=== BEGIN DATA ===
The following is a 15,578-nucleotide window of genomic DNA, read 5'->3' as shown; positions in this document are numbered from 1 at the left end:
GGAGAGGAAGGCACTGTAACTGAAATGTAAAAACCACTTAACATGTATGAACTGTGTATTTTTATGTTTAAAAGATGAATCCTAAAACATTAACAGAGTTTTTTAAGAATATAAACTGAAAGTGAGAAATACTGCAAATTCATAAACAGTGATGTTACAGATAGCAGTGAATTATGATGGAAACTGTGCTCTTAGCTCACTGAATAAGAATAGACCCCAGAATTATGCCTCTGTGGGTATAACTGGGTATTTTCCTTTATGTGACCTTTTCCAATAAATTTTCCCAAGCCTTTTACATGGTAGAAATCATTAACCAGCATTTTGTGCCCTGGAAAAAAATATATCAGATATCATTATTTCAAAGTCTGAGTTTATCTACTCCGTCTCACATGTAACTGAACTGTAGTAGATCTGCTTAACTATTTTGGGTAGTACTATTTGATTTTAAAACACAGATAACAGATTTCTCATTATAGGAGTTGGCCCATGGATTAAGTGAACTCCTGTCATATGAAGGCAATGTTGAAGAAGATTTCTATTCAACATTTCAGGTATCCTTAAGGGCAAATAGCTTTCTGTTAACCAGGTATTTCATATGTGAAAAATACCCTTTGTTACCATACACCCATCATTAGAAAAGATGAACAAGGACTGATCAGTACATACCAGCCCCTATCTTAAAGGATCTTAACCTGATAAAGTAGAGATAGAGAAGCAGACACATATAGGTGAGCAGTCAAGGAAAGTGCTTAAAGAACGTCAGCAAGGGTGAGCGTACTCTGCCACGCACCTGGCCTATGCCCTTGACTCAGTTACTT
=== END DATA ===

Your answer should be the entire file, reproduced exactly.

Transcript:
The following is a 15,578-nucleotide window of genomic DNA, read 5'->3' as shown; positions in this document are numbered from 1 at the left end:
GGAGAGGAAGGCACTGTAACTGAAATGTAAAAACCACTTAACATGTATGAACTGTGTATTTTTATGTTTAAAAGATGAATCCTAAAACATTAACAGAGTTTTTTAAGAATATAAACTGAAAGTGAGAAATACTGCAAATTCATAAACAGTGATGTTACAGATAGCAGTGAATTATGATGGAAACTGTGCTCTTAGCTCACTGAATAAGAATAGACCCCAGAATTATGCCTCTGTGGGTATAACTGGGTATTTTCCTTTATGTGACCTTTTCCAATAAATTTTCCCAAGCCTTTTACATGGTAGAAATCATTAACCAGCATTTTGTGCCCTGGAAAAAAATATATCAGATATCATTATTTCAAAGTCTGAGTTTATCTACTCCGTCTCACATGTAACTGAACTGTAGTAGATCTGCTTAACTATTTTGGGTAGTACTATTTGATTTTAAAACACAGATAACAGATTTCTCATTATAGGAGTTGGCCCATGGATTAAGTGAACTCCTGTCATATGAAGGCAATGTTGAAGAAGATTTCTATTCAACATTTCAGGTATCCTTAAGGGCAAATAGCTTTCTGTTAACCAGGTATTTCATATGTGAAAAATACCCTTTGTTACCATACACCCATCATTAGAAAAGATGAACAAGGACTGATCAGTACATACCAGCCCCTATCTTAAAGGATCTTAACCTGATAAAGTAGAGATAGAGAAGCAGACACATATAGGTGAGCAGTCAAGGAAAGTGCTTAAAGAACGTCAGCAAGGGTGAGCGTACTCTGCCACGCACCTGGCCTATGCCCTTGACTCAGTTACTT